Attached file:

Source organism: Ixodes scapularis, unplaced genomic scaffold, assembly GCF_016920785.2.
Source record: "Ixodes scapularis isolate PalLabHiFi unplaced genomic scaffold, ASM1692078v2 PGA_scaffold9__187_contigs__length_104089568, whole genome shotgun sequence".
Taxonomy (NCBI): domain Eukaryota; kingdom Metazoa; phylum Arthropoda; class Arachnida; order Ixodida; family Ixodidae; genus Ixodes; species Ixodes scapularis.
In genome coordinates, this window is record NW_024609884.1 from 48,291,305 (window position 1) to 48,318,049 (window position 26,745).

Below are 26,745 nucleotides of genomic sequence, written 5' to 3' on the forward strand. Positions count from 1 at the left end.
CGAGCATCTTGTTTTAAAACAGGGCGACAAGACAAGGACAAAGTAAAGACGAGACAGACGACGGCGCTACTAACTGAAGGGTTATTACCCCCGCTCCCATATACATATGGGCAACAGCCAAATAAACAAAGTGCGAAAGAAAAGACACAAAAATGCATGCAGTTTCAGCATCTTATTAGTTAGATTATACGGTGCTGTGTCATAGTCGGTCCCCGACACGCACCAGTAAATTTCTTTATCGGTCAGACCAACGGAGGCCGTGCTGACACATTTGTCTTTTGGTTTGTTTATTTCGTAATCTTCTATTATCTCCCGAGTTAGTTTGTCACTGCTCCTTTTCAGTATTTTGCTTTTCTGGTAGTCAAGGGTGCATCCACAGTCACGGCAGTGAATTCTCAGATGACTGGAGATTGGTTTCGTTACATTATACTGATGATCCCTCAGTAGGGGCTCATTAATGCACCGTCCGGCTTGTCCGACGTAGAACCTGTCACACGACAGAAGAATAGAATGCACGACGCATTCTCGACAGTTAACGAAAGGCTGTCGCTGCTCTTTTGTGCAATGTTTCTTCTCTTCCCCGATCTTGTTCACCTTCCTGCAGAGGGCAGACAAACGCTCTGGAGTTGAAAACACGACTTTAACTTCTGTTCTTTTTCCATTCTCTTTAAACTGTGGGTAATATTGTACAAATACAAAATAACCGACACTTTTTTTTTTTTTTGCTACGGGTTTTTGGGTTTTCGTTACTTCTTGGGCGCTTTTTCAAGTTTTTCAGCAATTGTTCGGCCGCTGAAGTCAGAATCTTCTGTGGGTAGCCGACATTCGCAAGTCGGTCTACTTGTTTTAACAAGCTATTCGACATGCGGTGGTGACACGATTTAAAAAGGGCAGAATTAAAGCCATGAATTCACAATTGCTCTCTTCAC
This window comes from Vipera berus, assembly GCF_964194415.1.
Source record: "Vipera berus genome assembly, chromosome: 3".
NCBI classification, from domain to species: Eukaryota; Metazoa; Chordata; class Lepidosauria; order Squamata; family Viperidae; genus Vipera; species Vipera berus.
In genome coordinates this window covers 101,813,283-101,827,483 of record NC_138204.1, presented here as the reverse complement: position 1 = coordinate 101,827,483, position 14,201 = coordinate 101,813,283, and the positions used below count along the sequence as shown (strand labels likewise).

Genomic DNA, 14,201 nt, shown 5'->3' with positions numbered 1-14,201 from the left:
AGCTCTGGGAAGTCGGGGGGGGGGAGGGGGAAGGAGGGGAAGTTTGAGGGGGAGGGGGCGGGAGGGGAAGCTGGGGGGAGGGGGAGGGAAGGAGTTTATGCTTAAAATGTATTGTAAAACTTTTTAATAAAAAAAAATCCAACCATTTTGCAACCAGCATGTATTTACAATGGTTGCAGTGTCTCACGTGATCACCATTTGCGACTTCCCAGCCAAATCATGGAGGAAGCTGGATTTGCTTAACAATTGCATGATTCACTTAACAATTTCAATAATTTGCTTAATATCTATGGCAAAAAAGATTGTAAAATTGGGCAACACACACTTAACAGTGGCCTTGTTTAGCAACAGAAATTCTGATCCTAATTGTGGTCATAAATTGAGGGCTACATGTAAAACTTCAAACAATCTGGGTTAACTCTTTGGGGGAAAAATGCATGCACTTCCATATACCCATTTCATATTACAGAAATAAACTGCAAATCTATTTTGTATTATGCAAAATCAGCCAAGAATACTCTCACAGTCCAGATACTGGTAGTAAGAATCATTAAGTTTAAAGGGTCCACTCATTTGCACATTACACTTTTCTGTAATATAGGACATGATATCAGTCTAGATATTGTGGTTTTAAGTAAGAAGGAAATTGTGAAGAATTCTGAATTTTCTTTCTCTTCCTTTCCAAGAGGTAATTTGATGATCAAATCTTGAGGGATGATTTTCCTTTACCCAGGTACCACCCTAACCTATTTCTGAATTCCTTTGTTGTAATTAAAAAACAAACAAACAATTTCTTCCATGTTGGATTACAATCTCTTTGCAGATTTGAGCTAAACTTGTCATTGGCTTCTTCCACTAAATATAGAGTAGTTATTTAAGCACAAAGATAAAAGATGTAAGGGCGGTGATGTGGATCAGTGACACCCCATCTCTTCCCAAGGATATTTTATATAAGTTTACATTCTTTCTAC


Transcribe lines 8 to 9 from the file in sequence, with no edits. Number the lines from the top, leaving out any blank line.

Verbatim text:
Source record: "Vipera berus genome assembly, chromosome: 3".
NCBI classification, from domain to species: Eukaryota; Metazoa; Chordata; class Lepidosauria; order Squamata; family Viperidae; genus Vipera; species Vipera berus.